Machu Picchu Access Restored: ‘The Strike Has Been Lifted’

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Skift Take

The crisis over Machu Picchu — Peru’s most iconic tourist attraction — is over.

Travelers can easily visit Machu Picchu again: Trains to the Incan citadel returned to service after the end of protests over a new privatized ticketing system.

“We have very good news for Peru, for the people of Cusco, and for Machu Picchu Pueblo,” said Peru Minister of Culture Leslie Urteaga. “The strike has been lifted.”

For the past five days, protesters blocked rail service because they were upset with the government contracting a private company to distribute tickets. Reaching Machu Picchu would take nine hours without rail services, making the site nearly inaccessible.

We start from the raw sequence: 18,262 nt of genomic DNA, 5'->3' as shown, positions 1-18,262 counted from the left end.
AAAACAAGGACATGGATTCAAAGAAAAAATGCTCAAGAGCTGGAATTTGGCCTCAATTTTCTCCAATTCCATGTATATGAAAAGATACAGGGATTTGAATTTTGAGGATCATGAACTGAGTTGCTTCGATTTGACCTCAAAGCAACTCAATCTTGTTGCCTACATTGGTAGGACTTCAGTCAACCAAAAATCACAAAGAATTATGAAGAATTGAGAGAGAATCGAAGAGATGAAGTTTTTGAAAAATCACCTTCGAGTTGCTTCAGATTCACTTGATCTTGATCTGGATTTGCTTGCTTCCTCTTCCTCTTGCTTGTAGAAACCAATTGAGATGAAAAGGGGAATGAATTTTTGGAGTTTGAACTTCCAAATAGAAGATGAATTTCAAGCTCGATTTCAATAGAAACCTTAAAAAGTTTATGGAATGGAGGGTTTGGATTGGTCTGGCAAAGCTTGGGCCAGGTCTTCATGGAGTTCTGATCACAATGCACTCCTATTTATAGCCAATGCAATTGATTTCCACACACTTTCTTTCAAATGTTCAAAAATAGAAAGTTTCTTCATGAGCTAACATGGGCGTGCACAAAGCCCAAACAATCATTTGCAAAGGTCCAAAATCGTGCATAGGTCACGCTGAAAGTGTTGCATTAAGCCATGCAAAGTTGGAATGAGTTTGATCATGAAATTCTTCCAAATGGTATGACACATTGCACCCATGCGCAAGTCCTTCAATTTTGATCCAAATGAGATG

On Tuesday night, the minister of culture, Cusco’s regional governor, and mayors of three towns signed an agreement. One part of the deal is the end of the ministry’s contract with Joinnus to sell tickets to the World Heritage site. 

Trains Run Again to Machu Picchu

FTSA, the consortium that manages the train tracks, has notified tour operators that train companies may start running again. Sarah Miginiac, general manager for Latin America at G Adventures, shared the notice with Skift.

Travelers can now book rail service to Machu Picchu, a customer support representative with Inca Rail told Skift. The Machu Picchu protests had forced the train operator to suspend service.

PeruRail told passengers that it was reestablishing operations immediately.

Machu Picchu is Peru’s most important tourist attraction. Without its availability, tourism to the country would have diminished.

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